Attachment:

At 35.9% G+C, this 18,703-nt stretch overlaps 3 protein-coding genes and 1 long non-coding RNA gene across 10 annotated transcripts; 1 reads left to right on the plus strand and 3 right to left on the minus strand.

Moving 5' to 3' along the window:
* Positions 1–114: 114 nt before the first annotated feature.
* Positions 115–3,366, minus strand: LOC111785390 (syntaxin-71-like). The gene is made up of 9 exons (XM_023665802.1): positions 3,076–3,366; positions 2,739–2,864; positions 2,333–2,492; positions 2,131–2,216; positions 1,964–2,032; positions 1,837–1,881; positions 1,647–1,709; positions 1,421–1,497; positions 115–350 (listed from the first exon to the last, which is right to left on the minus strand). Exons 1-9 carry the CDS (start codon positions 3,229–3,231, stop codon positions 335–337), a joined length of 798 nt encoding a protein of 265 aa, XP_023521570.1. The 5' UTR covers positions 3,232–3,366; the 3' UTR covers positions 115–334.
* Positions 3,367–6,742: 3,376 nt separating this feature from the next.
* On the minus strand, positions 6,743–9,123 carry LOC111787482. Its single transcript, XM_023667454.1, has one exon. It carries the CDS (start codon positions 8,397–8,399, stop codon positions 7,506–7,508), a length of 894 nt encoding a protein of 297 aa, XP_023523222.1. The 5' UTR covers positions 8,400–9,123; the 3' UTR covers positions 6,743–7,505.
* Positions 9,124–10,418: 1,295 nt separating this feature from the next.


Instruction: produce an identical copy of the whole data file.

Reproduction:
At 35.9% G+C, this 18,703-nt stretch overlaps 3 protein-coding genes and 1 long non-coding RNA gene across 10 annotated transcripts; 1 reads left to right on the plus strand and 3 right to left on the minus strand.

Moving 5' to 3' along the window:
* Positions 1–114: 114 nt before the first annotated feature.
* Positions 115–3,366, minus strand: LOC111785390 (syntaxin-71-like). The gene is made up of 9 exons (XM_023665802.1): positions 3,076–3,366; positions 2,739–2,864; positions 2,333–2,492; positions 2,131–2,216; positions 1,964–2,032; positions 1,837–1,881; positions 1,647–1,709; positions 1,421–1,497; positions 115–350 (listed from the first exon to the last, which is right to left on the minus strand). Exons 1-9 carry the CDS (start codon positions 3,229–3,231, stop codon positions 335–337), a joined length of 798 nt encoding a protein of 265 aa, XP_023521570.1. The 5' UTR covers positions 3,232–3,366; the 3' UTR covers positions 115–334.
* Positions 3,367–6,742: 3,376 nt separating this feature from the next.
* On the minus strand, positions 6,743–9,123 carry LOC111787482. Its single transcript, XM_023667454.1, has one exon. It carries the CDS (start codon positions 8,397–8,399, stop codon positions 7,506–7,508), a length of 894 nt encoding a protein of 297 aa, XP_023523222.1. The 5' UTR covers positions 8,400–9,123; the 3' UTR covers positions 6,743–7,505.
* Positions 9,124–10,418: 1,295 nt separating this feature from the next.